MicroRNA study opens potential revolution in cancer diagnosis
Collaborative effort develops novel tool and discovers surprising correlation of microRNA expression and cancer type
Despite significant progress in understanding the genetic changes in many different cancers, diagnosis and classification of tumor type remain, at best, an imperfect art. This could change quickly, thanks to the findings of a group of researchers from the Broad Institute of MIT and Harvard, the Dana-Farber Cancer Institute, MIT, and St. Judes Childrens Research Hospital in Memphis, TN.
In the June 9 issue of Nature, the scientists describe two important breakthroughs: (1) a surprisingly accurate correlation of the 217 known human microRNAs (miRNAs – small noncoding RNA molecules that control the levels of proteins made from transcribed genes) with the development and differentation of tumors, and (2) the development of a technology that not only enabled this exciting discovery but that could be the basis for an easy and inexpensive diagnostic test.
"This study opened our eyes to how much more there is to learn about genomic approaches to cancer," said Todd Golub, senior author of the paper. Golub is a core faculty member and director of the Cancer Program at Broad Institute, the Charles A. Dana Investigator in Human Cancer Genetics at the Dana-Farber Cancer Institute, and a Howard Hughes Medical Institute (HHMI) investigator at Harvard Medical School. "That microRNA profiles have such potential diagnostic utility was a big surprise to us, and one were keen to validate in future studies."
MiRNAs were first identified in the worm C. elegans, and were shown to control development and differentiation of cells: When absent, certain cells went into abnormal rounds of cell division rather than differentiations. "Since the discovery that microRNAs control specific cell divisions in the nematode C. elegans, I have wondered if there might be a relationship between microRNAs and human cancer," said H. Robert Horvitz, co-author and David H. Koch Professor of Biology at MIT and HHMI investigator at Harvard. "This work establishes a striking correlation between patterns of microRNA expression and cancer and offers the prospect of using microRNA expression patterns to help in the diagnosis and treatment of cancer."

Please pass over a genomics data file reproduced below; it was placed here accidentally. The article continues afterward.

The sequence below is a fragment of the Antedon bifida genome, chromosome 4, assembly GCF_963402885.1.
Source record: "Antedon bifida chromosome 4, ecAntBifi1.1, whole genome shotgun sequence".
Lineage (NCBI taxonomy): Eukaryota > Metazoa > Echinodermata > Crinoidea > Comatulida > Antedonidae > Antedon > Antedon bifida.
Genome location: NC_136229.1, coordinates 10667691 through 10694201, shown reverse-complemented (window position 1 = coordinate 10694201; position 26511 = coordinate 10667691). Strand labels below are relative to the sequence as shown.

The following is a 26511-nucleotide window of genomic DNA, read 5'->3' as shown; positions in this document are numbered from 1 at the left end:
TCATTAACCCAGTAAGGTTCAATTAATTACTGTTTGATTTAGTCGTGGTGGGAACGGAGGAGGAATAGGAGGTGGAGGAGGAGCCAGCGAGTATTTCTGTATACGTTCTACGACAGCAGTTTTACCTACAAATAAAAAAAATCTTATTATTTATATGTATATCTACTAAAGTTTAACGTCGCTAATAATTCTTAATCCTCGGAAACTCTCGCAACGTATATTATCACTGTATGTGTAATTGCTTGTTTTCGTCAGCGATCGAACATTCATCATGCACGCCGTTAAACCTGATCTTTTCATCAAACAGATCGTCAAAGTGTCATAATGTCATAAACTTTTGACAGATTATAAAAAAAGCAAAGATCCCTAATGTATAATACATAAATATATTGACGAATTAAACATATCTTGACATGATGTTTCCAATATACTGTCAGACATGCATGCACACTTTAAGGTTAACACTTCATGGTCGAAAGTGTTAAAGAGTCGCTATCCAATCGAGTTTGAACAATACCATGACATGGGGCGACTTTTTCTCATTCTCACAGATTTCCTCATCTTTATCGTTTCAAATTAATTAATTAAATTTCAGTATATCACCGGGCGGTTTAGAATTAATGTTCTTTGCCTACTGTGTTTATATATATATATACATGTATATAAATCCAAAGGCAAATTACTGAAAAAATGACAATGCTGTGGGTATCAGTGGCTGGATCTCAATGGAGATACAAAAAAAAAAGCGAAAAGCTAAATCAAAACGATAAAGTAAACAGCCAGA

To determine the expression pattern of all the known human miRNAs, the researchers first had to develop an accurate, fast, reproducible and inexpensive method for doing so. Given the small size of miRNA (~21 nucleotides) as well as their close resemblance to each other, previous attempts to use array-type technologies have been unsuccessful. Instead, the scientists developed an ingenious bead-based miRNA capture method, where each individual bead was marked with fluorescence "tags" that could tell which miRNA was bound as well as its abundance in the sample.
Testing a host of tumor samples on the miRNA-specific beads revealed that the expression patterns of miRNA not only correlated with the developmental origins of the tumors samples (e.g., epithelial cell, hematopoietic cell, etc.), but it also subdivided specific tumor types based on known genetic alterations. They also found that miRNA levels are generally lower across tumor types than in the corresponding normal tissue, again supporting the idea that miRNA is critical to reaching and maintaining the differentiated state.
Finally, the researchers tested their discoveries against a panel of tumor samples of histologically uncertain cellular origin (but which had been determined by the anatomical location). Again, the miRNA classification provided amazing accuracy, especially compared techniques relying on messenger RNA (mRNA) expression patterns.
Although this is a preliminary study, its validation could have significant impact on the clinical diagnosis of cancer.
In addition to Golub and Horvitz, authors on the Nature paper "MicroRNA expression profiles classify human cancers" include Gad Getz, Justin Lamb and David Peck from the Broad Institute; Benjamin L. Ebert, Jun Lu and Raymond H. Mak from the Broad Institute and Dana-Farber Cancer Institute, Alejandro Sweet-Cordero from the Broad Institute and the MIT Center for Cancer Research; Eric A. Miska and Ezequiel Alvarez-Saavedra from the Howard Hughes Medical Institute at the Department of Biology at MIT; Tyler Jacks from MIT Center for Cancer Research and the Howard Hughes Medical Institute at the Department of Biology of MIT; Adolfo A. Ferrando from the Dana-Farber Cancer Institute, and; James R. Downing from St. Jude Childrens Research Hospital, Memphis, TN.
Jun Lu, Gad Getz and Eric Miska are listed as co-first authors on the Nature paper.
Michelle Nhuch | EurekAlert!